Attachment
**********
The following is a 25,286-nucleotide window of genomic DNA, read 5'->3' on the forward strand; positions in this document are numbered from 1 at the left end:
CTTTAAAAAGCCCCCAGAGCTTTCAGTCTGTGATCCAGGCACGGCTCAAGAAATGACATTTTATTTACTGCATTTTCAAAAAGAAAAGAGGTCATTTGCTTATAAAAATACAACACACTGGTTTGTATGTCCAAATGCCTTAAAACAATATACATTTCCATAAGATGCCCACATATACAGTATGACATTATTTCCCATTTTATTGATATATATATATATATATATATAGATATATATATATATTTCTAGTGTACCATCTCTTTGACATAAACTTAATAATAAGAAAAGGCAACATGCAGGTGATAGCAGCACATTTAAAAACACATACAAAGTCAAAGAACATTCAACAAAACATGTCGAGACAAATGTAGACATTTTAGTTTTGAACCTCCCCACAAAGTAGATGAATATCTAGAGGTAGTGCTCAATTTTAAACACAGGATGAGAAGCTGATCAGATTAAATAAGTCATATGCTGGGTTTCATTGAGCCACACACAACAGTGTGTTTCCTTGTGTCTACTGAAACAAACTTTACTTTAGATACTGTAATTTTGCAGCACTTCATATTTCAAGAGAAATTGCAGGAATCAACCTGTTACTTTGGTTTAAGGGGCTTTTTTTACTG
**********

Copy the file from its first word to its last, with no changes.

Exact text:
The following is a 25,286-nucleotide window of genomic DNA, read 5'->3' on the forward strand; positions in this document are numbered from 1 at the left end:
CTTTAAAAAGCCCCCAGAGCTTTCAGTCTGTGATCCAGGCACGGCTCAAGAAATGACATTTTATTTACTGCATTTTCAAAAAGAAAAGAGGTCATTTGCTTATAAAAATACAACACACTGGTTTGTATGTCCAAATGCCTTAAAACAATATACATTTCCATAAGATGCCCACATATACAGTATGACATTATTTCCCATTTTATTGATATATATATATATATATATATAGATATATATATATATTTCTAGTGTACCATCTCTTTGACATAAACTTAATAATAAGAAAAGGCAACATGCAGGTGATAGCAGCACATTTAAAAACACATACAAAGTCAAAGAACATTCAACAAAACATGTCGAGACAAATGTAGACATTTTAGTTTTGAACCTCCCCACAAAGTAGATGAATATCTAGAGGTAGTGCTCAATTTTAAACACAGGATGAGAAGCTGATCAGATTAAATAAGTCATATGCTGGGTTTCATTGAGCCACACACAACAGTGTGTTTCCTTGTGTCTACTGAAACAAACTTTACTTTAGATACTGTAATTTTGCAGCACTTCATATTTCAAGAGAAATTGCAGGAATCAACCTGTTACTTTGGTTTAAGGGGCTTTTTTTACTG